A Sail to Aylmer Island and the Mystery of the Eroded Promontory

North corner of Aylmer Island

Yesterday (Monday 31, 2020) was Sassy’s 8th upriver outing of the season. She undocked past noon time, under blue skies, a bright sun and no wind. She hoisted sail early (at the KN6 buoy) motoring NE only against her own apparent wind. After half an hour of drifting in the lulls, a light wind started to riddle the waters from the SW and she was able to sustain a heading close to 300ºT inching her way upriver in a single broad-reach for the entire length of Lac Deschênes. She covered the 3.5 NM up to the island at an average speed over ground of 1.4 Knots turning around past the island at 15:30. Then, at 17:00, after a few long tacks in light and shifting winds, she decided it was time to douse sail and let the Tohatsu try its magic and she approached the marina via Crystal Bay. At 17:45 she abruptly and momentarily changed course to starboard and aimed her bow aft the stern of a large Catalina majestically sailing NE in a possible collision course. Salutations and thanks were exchanged between both cockpits as Sassy motored ahead crossing the wake of the Catalina (see the “notch” in Sassy’s return track in the picture below). A few minutes later Sassy was again moored to her slip at the marina:

During this daysail upriver, over a dozen Monarch butterflies were seen crossing the river from Quebec to Ontario, in their mutigenerational migration south, towards the woods in the Yucatan Peninsula.

While sailing past Aylmer Island, a picture was taken of the North corner of the island (see picture at the top). This image depicts a heavily eroded promontory revealing some of its stratigraphic structure, something that was not visible in previous years. Such abrupt and extensive erosion seems unlikely to have happened naturally as the result of a landslide, forcing the possibility of human intervention, likely in search of the human remains that are known to have been long buried there when the island was used as a burial ground by the original Algonquin inhabitants of the Ottawa Valley: https://www.historymuseum.ca/cmc/exhibitions/archeo/sowter/lighthouseisle.html. The following composite picture shows images of the promontory in the North corner of the island taken at the indicated times.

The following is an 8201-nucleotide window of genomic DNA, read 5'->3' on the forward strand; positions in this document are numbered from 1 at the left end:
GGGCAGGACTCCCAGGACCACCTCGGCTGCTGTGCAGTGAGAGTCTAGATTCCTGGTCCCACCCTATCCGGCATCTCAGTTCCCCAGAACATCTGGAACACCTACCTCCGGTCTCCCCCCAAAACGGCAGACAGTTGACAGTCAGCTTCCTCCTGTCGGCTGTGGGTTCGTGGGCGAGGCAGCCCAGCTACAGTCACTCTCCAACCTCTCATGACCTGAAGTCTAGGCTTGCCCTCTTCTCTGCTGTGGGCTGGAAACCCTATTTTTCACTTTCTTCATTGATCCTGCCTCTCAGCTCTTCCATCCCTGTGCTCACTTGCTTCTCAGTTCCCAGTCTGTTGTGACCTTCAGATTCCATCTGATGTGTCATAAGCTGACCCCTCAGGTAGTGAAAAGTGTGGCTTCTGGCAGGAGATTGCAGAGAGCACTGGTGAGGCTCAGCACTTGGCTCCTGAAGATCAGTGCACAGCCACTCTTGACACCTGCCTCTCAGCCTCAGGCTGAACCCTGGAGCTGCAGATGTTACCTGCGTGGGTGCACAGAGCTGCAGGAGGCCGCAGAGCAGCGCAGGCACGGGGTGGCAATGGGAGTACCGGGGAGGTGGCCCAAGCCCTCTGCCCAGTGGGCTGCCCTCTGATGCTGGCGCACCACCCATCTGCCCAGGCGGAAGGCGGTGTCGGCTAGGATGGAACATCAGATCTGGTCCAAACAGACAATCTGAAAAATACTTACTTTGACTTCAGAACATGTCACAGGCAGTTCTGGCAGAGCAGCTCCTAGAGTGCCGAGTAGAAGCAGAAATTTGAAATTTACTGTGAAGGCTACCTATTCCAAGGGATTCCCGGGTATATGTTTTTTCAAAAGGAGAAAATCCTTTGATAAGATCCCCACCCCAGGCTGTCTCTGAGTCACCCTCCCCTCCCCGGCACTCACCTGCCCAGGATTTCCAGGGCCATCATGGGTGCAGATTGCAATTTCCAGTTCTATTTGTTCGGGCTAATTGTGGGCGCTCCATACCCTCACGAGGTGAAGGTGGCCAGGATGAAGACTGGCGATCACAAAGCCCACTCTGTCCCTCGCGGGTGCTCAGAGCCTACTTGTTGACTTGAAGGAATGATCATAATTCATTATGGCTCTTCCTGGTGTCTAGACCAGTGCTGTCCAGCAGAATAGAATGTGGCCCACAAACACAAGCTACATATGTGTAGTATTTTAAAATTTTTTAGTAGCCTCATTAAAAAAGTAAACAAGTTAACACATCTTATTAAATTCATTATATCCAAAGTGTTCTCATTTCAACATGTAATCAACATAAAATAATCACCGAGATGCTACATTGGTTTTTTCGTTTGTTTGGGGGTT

The picture in the first panel is from the above link, and is reported to have been taken by T.W Edwin Sowter himself on the expedition he made to the island on June 24, 1899 (see the link above). The next three panels show pictures of the same promontory taken during Sassy’s visits to the island on August 30, 2015, June 3, 2016 and August 31 2020. If this sudden change in the island’s landscape was indeed the outcome of some kind of human intervention, it is hoped that it could have resulted from a careful archeological dig conducted by experts in full knowledge of all parties involved.